Posted by: Dennis Pillion | August 14, 2008

Offshore drilling merely a safety blanket for Big Oil profit margins

I was standing in line at the grocery store yesterday, and the conversation turned strangely to our nation’s energy policy. I can’t recall exactly how we got on that topic, but there I was standing between the drinks cooler and the candy rack hashing out the pros and cons of drilling for oil in ANWR and off America’s coastline.

The gentleman ahead of me in line seemed to believe, as do a disturbing number of Americans, that there’s a magic oil pill lying in wait just below our shores or just inside that herd of caribou in the wildlife refuge that will make all our energy problems go away. After all, it sounds good, doesn’t it? Gas is expensive, we have more oil. Problem, solution.

Unfortunately, it’s not that simple, at least not to the House Committee on Natural Resources. Their June 2008 report, titled “The Truth About America’s Energy: Big Oil Stockpiles Supplies and Pockets Profits states pretty clearly:

Since the 1990s, the federal government has consistently encouraged the development of its oil and gas resources and the amount of drilling on federal lands has steadily increased during this time. The number of drilling permits has exploded in recent years, going from 3,802 five years ago to 7,561 in 2007.

Between 1999 and 2007, the number of drilling permits issued for development of public lands increased by more than 361%, yet gasoline prices have also risen dramatically (Figure 1) contradicting the argument that more drilling means lower gasoline prices. There is simply no correlation between the two.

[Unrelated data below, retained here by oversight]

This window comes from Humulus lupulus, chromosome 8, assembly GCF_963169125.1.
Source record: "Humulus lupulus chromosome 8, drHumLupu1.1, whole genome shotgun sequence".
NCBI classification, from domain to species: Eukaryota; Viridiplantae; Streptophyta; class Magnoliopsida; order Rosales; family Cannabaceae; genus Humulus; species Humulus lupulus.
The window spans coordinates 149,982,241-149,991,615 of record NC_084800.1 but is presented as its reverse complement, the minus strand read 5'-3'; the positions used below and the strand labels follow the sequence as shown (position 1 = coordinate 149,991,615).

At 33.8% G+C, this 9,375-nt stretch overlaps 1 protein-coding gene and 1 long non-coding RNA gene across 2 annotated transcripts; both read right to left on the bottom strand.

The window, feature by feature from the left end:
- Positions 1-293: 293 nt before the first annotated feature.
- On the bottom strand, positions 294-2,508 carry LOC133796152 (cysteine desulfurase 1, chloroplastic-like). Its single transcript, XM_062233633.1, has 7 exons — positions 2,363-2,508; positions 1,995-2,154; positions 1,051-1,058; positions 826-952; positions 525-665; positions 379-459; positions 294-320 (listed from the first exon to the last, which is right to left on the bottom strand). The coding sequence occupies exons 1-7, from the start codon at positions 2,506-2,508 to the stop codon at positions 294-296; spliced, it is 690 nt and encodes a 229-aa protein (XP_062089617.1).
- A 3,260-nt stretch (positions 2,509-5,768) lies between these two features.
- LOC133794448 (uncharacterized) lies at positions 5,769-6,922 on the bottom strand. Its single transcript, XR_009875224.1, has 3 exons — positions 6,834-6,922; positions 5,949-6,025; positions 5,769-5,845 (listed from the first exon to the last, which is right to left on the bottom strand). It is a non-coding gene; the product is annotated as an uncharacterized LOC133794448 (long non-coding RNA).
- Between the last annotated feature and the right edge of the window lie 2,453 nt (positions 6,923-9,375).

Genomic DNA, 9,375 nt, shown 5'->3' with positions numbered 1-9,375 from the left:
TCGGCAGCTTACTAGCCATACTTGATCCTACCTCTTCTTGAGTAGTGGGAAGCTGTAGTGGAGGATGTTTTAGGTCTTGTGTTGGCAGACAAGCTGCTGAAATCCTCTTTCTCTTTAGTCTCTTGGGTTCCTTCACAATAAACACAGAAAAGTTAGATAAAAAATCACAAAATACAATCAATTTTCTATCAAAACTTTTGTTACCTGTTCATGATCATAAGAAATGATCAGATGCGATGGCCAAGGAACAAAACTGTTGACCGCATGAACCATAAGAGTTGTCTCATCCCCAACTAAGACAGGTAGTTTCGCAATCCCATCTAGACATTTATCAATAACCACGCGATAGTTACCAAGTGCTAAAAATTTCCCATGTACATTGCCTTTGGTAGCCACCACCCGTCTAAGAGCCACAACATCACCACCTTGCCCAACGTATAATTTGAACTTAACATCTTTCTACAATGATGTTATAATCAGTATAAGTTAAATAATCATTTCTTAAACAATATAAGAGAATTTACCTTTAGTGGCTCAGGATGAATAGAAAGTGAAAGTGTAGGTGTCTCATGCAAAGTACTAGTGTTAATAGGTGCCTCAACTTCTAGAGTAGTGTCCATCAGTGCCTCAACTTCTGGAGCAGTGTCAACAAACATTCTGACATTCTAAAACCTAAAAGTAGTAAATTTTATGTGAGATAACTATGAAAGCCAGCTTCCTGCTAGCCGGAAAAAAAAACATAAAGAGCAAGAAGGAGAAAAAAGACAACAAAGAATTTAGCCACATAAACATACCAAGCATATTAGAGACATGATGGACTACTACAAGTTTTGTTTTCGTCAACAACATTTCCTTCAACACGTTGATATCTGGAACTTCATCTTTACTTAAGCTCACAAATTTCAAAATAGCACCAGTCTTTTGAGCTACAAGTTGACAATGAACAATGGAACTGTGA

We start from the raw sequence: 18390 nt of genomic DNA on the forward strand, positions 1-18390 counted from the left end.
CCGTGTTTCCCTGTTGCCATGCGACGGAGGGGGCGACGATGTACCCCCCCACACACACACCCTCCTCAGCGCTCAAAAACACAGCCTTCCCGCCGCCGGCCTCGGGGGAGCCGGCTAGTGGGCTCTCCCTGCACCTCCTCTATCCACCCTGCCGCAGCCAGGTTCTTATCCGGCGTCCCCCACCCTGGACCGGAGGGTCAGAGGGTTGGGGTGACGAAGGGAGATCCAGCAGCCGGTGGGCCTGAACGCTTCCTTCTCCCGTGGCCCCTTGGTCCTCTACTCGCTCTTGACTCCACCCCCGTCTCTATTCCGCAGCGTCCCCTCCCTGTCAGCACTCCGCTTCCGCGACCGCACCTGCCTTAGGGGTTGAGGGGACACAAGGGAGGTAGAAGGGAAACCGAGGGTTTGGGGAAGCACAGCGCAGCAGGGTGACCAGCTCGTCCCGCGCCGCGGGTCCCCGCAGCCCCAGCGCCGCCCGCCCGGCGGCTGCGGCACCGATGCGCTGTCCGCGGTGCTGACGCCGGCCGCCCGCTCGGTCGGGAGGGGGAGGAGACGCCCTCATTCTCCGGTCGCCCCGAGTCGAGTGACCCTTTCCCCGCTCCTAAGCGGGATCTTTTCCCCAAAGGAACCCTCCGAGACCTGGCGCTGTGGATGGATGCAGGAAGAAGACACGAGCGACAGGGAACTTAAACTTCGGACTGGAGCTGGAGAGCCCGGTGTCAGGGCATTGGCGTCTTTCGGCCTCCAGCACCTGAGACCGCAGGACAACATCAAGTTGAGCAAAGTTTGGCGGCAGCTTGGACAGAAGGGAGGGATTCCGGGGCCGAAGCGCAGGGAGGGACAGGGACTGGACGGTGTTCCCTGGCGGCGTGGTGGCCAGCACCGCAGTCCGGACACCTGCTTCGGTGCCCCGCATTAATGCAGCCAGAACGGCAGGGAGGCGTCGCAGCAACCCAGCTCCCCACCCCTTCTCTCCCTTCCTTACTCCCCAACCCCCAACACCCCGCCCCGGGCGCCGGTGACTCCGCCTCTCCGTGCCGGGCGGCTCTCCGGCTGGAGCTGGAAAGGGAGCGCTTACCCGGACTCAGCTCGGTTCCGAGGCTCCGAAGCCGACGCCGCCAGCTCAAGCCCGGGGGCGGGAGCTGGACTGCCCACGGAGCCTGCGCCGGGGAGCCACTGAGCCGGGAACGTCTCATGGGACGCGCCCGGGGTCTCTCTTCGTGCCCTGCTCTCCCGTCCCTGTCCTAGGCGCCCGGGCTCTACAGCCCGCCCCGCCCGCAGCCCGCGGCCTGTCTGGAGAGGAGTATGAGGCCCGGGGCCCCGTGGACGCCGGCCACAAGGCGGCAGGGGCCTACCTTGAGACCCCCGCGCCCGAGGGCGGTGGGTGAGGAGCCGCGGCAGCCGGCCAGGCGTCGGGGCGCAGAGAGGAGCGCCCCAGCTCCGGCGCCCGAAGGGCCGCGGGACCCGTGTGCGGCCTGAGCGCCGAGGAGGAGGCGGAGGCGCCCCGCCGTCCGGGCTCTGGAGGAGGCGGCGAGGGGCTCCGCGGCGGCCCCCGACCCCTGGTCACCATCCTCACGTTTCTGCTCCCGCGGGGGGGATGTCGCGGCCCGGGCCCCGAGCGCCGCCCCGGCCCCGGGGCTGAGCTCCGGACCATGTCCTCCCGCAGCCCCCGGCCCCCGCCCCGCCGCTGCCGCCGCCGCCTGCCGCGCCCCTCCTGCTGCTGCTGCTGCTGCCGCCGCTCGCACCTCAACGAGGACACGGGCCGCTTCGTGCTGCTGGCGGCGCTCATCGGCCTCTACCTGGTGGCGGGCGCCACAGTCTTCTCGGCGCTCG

Gee, in George W. Bush’s administration alone, oil companies started getting 361 percent more permits and that number has almost doubled since we re-elected him in 2004? I’m shocked. Well, at least that solved our oil crisis, right? Didn’t it?

No? Maybe that’s because the oil companies don’t have time or equipment to drill the land for which they already have drilling leases. Courtesy of that same pesky report:

Combined, oil and gas companies hold leases to nearly 68 million acres of federal land and waters that they are not producing oil and gas (Figure 4). Oil and gas companies would not buy leases to this land without believing oil and gas can be produced there, yet these same companies are not producing oil or gas from these areas already under their control.

If we extrapolate from today’s production rates on federal land and waters, we can estimate that the 68 million acres of leased but currently inactive federal land and waters could produce an additional 4.8 million barrels of oil and 44.7 billion cubic feet of natural gas each day.

That would nearly double total U.S. oil production, and increase natural gas production by 75%.  It would also cut U.S. oil imports by more than a third, and be more than six times the estimated peak production from the Arctic National Wildlife Refuge (ANWR).

That’s courtesy of The House of Representatives, not me or The Huffington Post.